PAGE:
Today's postings

  1. [Baren 43419] Re: inspired by Japan ("Lea")
  2. [Baren 43420] Re: inspired by Japan (Barbara Mason)
  3. [Baren 43421] Baren Member blogs: Update Notification (Blog Manager)
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Message 1
From: "Lea"
Date: Mon, 06 Jun 2011 01:59:09 GMT
Subject: [Baren 43419] Re: inspired by Japan
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Barbara :
I'm sorry thatI couldn't participate in the Japan prints.I would like to know if the Baren events only accept block prints.
I would like very much if you visit my blog:
visite meu blog

Lea Soibelman
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Message 2
From: Barbara Mason
Date: Mon, 06 Jun 2011 03:22:52 GMT
Subject: [Baren 43420] Re: inspired by Japan
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Very nice work..I really like it, it takes printmaking to a new level, I really
like the Piano keys.
The Baren only accepts prints from wood or lino blocks, but your work is
stunning. I think you could do one we could use!
My best

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Postings made on [Baren] members' blogs
over the past 24 hours ...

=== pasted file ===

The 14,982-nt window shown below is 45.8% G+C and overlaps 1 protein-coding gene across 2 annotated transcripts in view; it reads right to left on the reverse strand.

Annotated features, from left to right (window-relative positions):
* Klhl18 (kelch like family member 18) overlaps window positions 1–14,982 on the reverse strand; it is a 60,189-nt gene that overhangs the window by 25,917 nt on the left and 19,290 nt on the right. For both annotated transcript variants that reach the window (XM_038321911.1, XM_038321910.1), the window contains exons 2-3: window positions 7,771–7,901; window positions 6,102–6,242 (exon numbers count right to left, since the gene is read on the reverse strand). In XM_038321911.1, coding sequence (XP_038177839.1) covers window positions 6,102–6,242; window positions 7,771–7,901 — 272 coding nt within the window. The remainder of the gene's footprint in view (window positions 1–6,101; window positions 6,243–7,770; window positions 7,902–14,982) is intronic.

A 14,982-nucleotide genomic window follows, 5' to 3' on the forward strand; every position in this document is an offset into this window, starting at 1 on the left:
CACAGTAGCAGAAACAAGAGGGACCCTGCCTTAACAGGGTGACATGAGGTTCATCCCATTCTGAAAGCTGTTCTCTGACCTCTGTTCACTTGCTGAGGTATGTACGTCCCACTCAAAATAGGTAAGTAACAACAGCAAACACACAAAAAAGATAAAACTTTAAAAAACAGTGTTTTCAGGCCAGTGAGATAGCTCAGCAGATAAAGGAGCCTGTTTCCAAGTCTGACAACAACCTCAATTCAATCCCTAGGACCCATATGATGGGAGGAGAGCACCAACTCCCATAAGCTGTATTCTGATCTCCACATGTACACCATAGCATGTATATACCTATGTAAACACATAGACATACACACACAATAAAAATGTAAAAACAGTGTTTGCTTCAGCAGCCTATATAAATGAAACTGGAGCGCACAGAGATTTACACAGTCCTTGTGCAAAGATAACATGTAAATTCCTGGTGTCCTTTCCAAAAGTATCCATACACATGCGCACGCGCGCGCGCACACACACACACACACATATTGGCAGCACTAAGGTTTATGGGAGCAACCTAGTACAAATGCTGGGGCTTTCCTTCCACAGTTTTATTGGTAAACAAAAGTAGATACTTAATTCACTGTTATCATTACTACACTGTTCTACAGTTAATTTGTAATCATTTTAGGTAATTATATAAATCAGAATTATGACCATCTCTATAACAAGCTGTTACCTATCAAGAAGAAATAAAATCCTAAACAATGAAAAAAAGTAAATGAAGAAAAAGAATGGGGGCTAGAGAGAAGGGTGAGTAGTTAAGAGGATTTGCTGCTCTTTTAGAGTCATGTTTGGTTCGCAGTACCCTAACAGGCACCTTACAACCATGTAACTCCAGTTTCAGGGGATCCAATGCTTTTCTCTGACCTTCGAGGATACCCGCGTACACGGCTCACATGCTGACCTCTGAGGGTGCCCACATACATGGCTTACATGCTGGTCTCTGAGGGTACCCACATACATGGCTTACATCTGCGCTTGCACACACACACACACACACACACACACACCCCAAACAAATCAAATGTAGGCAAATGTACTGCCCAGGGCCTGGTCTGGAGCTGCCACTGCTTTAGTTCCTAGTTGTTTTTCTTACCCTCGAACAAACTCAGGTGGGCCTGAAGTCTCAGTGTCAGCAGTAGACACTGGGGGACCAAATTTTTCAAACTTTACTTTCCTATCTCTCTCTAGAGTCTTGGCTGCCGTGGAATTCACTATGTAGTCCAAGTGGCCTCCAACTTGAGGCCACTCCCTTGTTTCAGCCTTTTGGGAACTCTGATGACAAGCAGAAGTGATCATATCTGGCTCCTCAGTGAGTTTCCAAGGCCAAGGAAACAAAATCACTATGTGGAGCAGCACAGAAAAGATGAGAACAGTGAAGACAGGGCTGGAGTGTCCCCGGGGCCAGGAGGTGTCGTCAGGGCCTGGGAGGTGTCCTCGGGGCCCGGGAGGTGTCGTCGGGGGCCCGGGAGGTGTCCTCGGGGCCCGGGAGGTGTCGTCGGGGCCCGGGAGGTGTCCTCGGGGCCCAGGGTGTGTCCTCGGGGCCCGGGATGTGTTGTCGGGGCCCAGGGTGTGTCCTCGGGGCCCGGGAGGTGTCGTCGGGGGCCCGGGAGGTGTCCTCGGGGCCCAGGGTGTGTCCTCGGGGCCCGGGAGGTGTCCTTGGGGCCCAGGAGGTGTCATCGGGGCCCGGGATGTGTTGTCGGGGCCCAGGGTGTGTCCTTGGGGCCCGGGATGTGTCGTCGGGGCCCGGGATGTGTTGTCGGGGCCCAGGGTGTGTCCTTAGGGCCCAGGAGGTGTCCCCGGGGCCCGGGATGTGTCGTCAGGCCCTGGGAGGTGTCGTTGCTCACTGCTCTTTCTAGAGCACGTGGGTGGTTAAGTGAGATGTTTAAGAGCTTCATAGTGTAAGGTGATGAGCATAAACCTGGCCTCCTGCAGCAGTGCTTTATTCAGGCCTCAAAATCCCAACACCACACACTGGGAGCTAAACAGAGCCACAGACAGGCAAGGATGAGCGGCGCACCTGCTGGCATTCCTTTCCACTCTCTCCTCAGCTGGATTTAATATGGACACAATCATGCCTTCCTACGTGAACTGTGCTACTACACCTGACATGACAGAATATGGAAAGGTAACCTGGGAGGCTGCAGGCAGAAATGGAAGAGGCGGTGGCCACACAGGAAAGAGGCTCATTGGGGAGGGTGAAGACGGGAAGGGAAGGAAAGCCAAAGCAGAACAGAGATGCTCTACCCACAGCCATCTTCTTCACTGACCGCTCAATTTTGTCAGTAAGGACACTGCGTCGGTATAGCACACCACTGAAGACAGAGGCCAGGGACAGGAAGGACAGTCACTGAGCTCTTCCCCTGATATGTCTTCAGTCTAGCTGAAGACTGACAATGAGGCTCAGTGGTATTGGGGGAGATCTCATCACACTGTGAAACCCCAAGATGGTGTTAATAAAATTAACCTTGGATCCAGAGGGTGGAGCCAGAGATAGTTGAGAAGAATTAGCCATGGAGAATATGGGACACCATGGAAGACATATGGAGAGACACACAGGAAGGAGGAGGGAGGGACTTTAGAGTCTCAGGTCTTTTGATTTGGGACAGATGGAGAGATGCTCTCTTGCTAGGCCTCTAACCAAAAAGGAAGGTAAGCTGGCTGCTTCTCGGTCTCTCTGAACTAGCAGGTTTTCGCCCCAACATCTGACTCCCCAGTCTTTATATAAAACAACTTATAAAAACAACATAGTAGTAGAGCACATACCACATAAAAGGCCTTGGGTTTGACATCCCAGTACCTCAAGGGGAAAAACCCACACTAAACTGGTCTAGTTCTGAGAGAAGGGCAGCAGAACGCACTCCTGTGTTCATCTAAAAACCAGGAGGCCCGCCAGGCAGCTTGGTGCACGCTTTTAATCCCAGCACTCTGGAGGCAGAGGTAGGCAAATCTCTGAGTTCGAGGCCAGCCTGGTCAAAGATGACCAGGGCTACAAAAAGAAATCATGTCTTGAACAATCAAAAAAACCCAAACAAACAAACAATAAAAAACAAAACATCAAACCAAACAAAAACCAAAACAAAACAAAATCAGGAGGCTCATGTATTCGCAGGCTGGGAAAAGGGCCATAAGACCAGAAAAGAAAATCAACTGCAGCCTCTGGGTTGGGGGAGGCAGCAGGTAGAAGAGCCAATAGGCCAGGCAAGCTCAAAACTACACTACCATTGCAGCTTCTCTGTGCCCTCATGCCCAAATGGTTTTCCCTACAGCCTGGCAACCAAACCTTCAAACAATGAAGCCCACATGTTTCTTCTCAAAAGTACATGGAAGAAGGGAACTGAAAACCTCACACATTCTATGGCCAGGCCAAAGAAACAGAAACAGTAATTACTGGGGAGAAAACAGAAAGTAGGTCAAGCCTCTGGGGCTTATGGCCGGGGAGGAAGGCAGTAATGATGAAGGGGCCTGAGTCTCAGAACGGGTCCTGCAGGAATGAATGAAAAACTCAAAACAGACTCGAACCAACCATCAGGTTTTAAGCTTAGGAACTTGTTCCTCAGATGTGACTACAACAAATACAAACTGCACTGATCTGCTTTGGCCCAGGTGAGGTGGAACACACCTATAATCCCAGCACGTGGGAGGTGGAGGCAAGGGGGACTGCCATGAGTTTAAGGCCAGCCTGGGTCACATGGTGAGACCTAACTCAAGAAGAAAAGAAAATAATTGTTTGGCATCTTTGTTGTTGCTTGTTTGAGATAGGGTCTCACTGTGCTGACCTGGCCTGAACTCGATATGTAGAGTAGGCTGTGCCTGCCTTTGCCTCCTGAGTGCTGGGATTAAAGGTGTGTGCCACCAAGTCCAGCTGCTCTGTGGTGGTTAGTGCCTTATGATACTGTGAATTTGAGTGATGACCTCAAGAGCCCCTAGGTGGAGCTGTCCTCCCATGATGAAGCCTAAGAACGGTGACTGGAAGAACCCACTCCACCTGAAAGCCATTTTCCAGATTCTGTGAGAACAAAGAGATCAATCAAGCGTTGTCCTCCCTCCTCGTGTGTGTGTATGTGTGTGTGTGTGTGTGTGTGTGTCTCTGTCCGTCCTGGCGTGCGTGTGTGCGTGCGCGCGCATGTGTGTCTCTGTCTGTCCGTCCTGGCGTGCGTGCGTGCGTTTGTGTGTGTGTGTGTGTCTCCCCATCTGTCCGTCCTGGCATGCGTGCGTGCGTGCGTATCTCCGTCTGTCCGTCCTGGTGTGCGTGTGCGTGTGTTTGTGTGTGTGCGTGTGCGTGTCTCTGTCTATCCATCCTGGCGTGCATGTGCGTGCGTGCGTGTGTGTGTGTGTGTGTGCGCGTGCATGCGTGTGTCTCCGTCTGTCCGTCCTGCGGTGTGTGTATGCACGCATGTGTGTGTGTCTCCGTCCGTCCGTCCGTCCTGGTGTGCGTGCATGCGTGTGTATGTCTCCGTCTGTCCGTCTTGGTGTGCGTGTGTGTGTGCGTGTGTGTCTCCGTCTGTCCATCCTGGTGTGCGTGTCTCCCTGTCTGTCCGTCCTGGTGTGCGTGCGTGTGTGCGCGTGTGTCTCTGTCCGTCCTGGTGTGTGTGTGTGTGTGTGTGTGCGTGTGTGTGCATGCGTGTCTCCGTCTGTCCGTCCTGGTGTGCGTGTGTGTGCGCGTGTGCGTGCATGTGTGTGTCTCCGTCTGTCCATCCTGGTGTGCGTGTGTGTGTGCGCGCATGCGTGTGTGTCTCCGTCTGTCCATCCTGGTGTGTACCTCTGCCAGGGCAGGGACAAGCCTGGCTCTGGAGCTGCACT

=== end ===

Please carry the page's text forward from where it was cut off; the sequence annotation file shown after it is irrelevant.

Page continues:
Subject: Peru Day Five -- Lima: Layers of Time and Culture
Posted by: Steveke

En route to our first stop (Museo de Sito Huallamarca) we passed several chifa, Chinese-Peruvian restaurants, reminders of the large wave of Chinese emigrants who came to Peru in the nineteenth-century to work in sugar plantations and guano mines. I asked our guide, Luis Villacorta (Universidad Catlica Sedes Sapientiae), about the etymology of chifa and he suggested that it is a conflation of ?rice? and ?to eat.?


The scene below, taken from the top of the Huallamarca site, offered a brief moment to reflect on more extended periods of time. In chronological order it shows:

--> Two trees from the genus Araucaria, a ?living fossil? that dates back to the early Mesozaic Age (a few hundred million years ago). Most of the surviving species of Araucaria are found in New Guinea, New Caledonia, Australia, Chile and Brazil ? all once part of the Gondwana supercontinent.

--> Huallamarca Temple (Hualla Culture, approximately 2000 years ago)

--> Contemporary Lima and some K.U. visitors with Mr. Villacorta

The Museo Arqueolgico Rafael Larco Herrera, a marvelous building surrounded by orchids, houses a staggering collection of Peruvian archeological works. A few (including a more recent ornamental carving) that particularly caught my eye:

Breastplate made of Chrysocolla and shell (detail). Formative epoch of the Cupisnique (1250 BCE-1 CE)

[Long item has been trimmed at this point. The full blog entry can be viewed here]

This item is taken from the blog VELOPRINT : A Journal of Printmaking and Bicycling.
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